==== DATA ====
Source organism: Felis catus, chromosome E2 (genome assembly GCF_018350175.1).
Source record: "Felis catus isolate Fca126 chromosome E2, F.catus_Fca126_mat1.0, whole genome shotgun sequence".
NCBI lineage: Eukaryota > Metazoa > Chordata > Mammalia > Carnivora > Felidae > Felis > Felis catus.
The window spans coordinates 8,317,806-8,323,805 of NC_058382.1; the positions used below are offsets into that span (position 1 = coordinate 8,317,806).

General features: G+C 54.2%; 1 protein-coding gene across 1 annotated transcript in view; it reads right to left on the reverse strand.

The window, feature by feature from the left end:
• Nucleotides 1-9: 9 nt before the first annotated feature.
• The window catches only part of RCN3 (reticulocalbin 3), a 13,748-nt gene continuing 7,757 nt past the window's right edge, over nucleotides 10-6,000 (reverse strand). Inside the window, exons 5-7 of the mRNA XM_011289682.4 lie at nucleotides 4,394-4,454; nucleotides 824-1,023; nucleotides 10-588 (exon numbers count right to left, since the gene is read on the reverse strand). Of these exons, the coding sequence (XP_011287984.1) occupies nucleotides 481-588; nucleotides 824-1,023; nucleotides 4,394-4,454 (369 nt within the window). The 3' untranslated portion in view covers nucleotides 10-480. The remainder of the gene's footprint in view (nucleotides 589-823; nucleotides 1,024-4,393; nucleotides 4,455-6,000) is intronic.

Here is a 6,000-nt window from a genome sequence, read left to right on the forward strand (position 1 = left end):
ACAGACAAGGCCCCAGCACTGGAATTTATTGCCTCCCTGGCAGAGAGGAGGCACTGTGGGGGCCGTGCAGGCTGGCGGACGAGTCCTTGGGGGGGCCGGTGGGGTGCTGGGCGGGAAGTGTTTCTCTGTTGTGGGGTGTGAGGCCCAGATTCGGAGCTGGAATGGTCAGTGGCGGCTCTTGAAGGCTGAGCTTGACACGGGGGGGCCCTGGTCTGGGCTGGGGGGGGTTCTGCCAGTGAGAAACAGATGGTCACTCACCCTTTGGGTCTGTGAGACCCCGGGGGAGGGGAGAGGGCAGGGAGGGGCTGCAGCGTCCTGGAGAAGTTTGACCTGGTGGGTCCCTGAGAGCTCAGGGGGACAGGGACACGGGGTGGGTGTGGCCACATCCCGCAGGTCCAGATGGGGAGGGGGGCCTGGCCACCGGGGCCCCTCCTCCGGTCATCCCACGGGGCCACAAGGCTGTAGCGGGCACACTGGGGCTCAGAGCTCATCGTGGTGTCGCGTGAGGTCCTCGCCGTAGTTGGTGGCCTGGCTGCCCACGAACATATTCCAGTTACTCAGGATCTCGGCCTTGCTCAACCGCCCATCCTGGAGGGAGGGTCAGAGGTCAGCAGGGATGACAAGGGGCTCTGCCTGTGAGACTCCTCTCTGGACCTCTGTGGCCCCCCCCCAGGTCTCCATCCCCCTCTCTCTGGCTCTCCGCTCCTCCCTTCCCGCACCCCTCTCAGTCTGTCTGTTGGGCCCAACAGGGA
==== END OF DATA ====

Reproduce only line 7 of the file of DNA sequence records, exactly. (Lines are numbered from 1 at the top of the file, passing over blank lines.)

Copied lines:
• Nucleotides 1-9: 9 nt before the first annotated feature.